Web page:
Involving Multiple Interrelated Systems
The Center for Child and Community Development seeks to assist, develop, and implement programmatic efforts across these multiple systems and, at the same time, connect the systems in a way that will make them more meaningful to the communities and their children. A culturally meaningful approach can serve as a tool for empowering people as well as a tool for the development of an individual's positive social identity, self-worth, and self-efficacy. Cultural-historical research achieves these goals through the acknowledgement of the importance of cultural values, beliefs, and practices of diverse communities. Therefore, connecting and contextualizing program efforts are key components in the healthy development of each child, community and society. The work by psychologist Bronfenbrenner (1986) exemplifies a model of child development that is embedded in the context of the community at different but inter-connecting levels of cognitive, social, and emotional development. This approach allows for the inclusion of family, community, and other socializing entities for the development of effective programs. This approach also points out that child development does not occur in a vacuum; therefore, the analysis and study of effective program efforts needs to consider the multiple levels in which the child is a participant directly or indirectly.
The Cultural-Historical Activity Theory (CHAT) approach provides a comprehensive perspective for the study of processes and outcomes for culturally meaningful programs. Vygotsky (1978) and Rogoff (1995) provide a model for socio-cultural studies. Recent CHAT work has treated the ways in which social interactions are embedded in larger units of communities and cultures. Adult interactions with children, in the processes of socialization and fostering development, exist within a context of repertoires and values that are shared and strengthened by the communities in which the activities occur. For example, Rogoff (1995) suggested that human phenomena can be understood as occurring on three planes: (a) individual-psychological, (b) social-interactional, and (c) community-institutional. Or rather, the planes are perspectives that one may take in analyzing the unity of psychological-social-community of which all human events are constituted. This holistic and comprehensive explanation of the development of the dimensions of community values, beliefs, and opinions provides the philosophical underpinnings of the Center's research and programmatic efforts.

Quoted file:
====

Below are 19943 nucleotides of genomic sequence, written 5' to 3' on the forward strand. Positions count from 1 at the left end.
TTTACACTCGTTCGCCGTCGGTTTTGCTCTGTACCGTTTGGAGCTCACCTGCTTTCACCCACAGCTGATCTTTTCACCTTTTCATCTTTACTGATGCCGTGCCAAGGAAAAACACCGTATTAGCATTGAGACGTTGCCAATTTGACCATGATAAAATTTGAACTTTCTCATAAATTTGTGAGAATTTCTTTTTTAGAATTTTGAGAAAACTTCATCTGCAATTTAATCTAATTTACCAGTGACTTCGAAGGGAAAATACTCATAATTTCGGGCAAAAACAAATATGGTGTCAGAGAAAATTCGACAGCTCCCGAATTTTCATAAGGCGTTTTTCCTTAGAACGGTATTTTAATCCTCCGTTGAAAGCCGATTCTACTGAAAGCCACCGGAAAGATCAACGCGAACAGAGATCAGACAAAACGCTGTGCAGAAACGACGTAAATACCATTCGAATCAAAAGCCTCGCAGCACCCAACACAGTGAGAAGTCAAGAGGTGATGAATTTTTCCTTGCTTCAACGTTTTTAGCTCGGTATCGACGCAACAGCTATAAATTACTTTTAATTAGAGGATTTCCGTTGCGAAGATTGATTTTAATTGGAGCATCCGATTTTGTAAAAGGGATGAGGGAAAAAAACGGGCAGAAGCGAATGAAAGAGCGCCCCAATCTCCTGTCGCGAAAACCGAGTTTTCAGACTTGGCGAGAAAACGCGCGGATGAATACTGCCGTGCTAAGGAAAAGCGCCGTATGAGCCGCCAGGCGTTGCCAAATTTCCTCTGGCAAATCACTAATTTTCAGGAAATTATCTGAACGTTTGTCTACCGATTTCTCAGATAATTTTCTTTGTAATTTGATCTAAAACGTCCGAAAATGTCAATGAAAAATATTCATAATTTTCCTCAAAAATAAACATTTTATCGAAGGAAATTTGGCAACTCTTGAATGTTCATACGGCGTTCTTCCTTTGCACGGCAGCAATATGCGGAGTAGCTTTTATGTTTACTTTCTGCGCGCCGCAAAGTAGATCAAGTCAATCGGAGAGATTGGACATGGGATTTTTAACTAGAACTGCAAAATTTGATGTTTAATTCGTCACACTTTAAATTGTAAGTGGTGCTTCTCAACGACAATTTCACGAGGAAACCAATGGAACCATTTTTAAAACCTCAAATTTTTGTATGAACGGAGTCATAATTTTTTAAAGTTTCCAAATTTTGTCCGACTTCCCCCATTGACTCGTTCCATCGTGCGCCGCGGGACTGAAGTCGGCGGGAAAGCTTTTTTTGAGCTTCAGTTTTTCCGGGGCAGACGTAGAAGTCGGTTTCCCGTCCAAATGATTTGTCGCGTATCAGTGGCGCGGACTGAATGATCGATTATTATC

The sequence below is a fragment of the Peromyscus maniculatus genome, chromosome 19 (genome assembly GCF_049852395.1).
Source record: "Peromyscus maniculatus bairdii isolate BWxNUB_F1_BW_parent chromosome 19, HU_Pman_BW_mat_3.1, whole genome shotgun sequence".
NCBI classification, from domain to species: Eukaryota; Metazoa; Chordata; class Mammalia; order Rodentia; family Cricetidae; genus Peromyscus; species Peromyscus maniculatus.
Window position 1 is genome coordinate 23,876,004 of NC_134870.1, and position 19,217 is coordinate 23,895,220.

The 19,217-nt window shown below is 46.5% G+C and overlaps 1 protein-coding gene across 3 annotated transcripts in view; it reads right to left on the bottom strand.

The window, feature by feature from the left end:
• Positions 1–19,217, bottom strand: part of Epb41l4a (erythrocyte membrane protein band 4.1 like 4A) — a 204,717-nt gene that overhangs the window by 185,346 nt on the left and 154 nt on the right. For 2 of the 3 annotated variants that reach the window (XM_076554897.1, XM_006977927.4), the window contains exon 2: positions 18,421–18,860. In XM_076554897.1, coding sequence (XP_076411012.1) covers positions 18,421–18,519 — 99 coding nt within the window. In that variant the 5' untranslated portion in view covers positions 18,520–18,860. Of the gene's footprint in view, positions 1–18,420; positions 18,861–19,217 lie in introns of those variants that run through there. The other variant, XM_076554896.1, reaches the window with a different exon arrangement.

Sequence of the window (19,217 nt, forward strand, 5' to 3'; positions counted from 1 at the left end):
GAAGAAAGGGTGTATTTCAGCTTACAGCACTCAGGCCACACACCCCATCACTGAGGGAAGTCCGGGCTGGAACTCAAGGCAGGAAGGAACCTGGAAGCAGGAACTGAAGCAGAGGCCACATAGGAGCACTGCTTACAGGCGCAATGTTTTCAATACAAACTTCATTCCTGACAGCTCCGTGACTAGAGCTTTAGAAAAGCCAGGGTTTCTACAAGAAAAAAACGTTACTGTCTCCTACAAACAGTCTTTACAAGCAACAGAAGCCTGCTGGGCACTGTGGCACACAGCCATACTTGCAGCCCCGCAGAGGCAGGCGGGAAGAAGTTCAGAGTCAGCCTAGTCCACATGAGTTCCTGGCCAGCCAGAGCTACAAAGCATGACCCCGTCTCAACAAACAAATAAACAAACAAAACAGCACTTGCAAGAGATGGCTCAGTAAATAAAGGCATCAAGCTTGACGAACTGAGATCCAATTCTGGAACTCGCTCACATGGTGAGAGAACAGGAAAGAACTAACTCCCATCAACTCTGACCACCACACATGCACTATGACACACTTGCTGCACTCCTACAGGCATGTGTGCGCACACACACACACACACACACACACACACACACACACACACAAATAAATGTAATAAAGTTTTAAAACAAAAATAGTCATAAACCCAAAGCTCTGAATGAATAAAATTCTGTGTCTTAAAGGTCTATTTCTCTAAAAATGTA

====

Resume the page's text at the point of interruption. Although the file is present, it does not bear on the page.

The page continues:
The figure above represents a Cultural-Historical Activity Theory conceptual framework. Children's cognitive, socio-emotional, and physical development is unquestionably influenced by social, economic, cultural-historical, and community-level factors and the ecological context in which children grow up. There has been much progress in the field of education in applying developmental psychology and community psychology to issues concerning the components of program effectiveness. However, there is still significant work to be done. In general, there is a need to understand multiple outcomes of child development (cognitive, physical, social, academic, and emotional) within the context of multiple factors (social, economic, and cultural, and community situated) and to understand how these factors interact across levels of family, community, and schooling across socio-cultural settings.